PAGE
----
External Validation of the Pathologic Nodal Staging Score for Prostate Cancer: A Population-based Study

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Abstract

Background

We sought to externally validate our pathologic nodal staging score (pNSS) model, which allows for quantification of the likelihood that a pathologically node-negative patient will not have lymph node (LN) metastasis after radical prostatectomy for prostate cancer (PCa) in a population-based cohort.

Patients and Methods

We analyzed data from 50,598 patients treated with radical prostatectomy and pelvic LN dissection using the Surveillance, Epidemiology, and End Results database. We estimated the sensitivity of pathologic nodal staging using a β-binomial model and developed a novel pNSS model, which represents the probability that a patient's PCa has been correctly staged as node negative as a function of the number of examined LNs. These findings were compared against those from the original cohort of 7135 patients.

Results

The mean and median number of LNs removed was 6.5 and 5, respectively (range, 1-89; interquartile range, 2-8), and 96.9% of the patients (n = 49,020) had stage pN0. Similar to the original cohort, the probability of missing a positive LN decreased with the increasing number of LNs examined. In both the validation and the original cohort, the number of LNs needed to correctly stage a patient's disease as node negative increased with more advanced tumor stage, higher Gleason sum, positive surgical margins, and higher preoperative prostate-specific antigen levels.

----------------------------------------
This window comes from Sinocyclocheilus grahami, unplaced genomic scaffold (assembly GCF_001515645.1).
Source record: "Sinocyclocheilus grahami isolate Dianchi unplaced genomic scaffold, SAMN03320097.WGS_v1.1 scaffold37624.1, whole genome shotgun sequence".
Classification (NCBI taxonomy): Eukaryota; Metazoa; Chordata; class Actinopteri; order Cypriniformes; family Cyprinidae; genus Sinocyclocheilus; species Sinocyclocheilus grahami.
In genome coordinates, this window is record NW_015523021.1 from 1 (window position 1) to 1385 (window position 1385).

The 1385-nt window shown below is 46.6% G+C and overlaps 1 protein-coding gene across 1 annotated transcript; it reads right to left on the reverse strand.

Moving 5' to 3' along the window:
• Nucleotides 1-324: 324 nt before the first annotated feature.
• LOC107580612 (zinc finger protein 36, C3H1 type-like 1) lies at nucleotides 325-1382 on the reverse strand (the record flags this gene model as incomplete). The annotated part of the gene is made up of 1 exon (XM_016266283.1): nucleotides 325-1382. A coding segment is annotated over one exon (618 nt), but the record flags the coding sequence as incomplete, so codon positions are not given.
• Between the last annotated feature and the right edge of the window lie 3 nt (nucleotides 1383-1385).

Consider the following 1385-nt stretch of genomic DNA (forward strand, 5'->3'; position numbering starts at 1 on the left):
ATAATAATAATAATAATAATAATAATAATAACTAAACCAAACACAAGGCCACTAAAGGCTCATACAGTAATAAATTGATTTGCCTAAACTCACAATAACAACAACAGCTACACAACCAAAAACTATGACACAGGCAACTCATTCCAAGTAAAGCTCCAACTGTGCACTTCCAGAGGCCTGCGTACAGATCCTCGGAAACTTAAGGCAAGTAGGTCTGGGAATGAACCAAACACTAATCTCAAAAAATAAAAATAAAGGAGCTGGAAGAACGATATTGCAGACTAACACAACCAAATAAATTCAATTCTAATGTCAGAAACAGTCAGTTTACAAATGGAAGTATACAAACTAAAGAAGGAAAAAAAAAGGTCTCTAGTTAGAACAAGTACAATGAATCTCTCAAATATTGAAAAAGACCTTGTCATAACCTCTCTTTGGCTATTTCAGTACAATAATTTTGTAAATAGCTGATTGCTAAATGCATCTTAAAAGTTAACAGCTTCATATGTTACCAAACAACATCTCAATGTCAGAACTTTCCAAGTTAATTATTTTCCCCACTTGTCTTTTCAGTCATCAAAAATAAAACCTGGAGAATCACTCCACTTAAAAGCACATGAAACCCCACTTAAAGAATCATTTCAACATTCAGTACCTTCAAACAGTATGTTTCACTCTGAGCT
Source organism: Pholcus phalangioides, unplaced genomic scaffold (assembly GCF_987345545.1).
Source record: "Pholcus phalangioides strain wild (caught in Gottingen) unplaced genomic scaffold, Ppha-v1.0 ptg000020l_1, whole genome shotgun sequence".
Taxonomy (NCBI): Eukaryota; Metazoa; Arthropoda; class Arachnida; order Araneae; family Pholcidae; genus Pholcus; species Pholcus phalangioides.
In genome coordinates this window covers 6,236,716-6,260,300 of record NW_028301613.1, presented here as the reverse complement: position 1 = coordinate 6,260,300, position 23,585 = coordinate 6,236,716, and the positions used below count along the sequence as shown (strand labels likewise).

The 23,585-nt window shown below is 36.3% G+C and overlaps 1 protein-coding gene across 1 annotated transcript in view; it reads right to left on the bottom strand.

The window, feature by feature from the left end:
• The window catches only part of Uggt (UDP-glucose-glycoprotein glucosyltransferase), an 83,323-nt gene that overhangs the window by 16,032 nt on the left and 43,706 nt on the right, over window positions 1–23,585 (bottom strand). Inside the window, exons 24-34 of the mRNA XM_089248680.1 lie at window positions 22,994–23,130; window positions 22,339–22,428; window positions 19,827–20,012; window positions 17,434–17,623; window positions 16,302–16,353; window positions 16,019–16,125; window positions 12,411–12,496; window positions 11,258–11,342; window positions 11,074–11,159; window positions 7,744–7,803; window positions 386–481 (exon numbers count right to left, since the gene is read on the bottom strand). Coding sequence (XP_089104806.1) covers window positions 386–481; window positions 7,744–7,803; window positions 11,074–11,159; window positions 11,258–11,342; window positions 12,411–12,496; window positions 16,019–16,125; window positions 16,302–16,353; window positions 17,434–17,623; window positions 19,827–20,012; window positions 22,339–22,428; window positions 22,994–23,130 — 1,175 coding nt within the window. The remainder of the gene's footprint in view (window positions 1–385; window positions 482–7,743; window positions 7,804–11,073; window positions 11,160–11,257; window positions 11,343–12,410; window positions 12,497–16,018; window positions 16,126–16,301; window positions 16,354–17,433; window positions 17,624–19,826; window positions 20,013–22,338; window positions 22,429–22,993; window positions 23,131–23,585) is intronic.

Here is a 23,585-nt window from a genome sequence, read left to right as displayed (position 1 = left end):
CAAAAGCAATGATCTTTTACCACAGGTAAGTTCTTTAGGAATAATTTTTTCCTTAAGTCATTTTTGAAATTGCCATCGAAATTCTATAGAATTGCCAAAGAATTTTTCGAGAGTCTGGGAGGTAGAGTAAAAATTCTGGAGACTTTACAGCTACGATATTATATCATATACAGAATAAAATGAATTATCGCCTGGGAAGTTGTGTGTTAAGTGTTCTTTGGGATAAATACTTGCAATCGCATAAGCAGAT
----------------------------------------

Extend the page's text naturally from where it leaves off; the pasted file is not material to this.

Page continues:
Conclusion

We have confirmed that the number of examined LNs needed for adequate nodal staging in PCa depends on the pathologic tumor stage, Gleason sum, surgical margins status, and preoperative prostate-specific antigen. We externally validated our pNSS in a population-based cohort, which could help to refine decision-making regarding the administration of adjuvant therapy.

Micro-Abstract

Using a population-based cohort, data from 50,598 patients treated with radical prostatectomy and pelvic lymph node dissection were used to externally validate our pathologic nodal staging score model. This model allows for quantification of the likelihood that a pathologically node-negative patient will not have lymph node metastasis after surgery.

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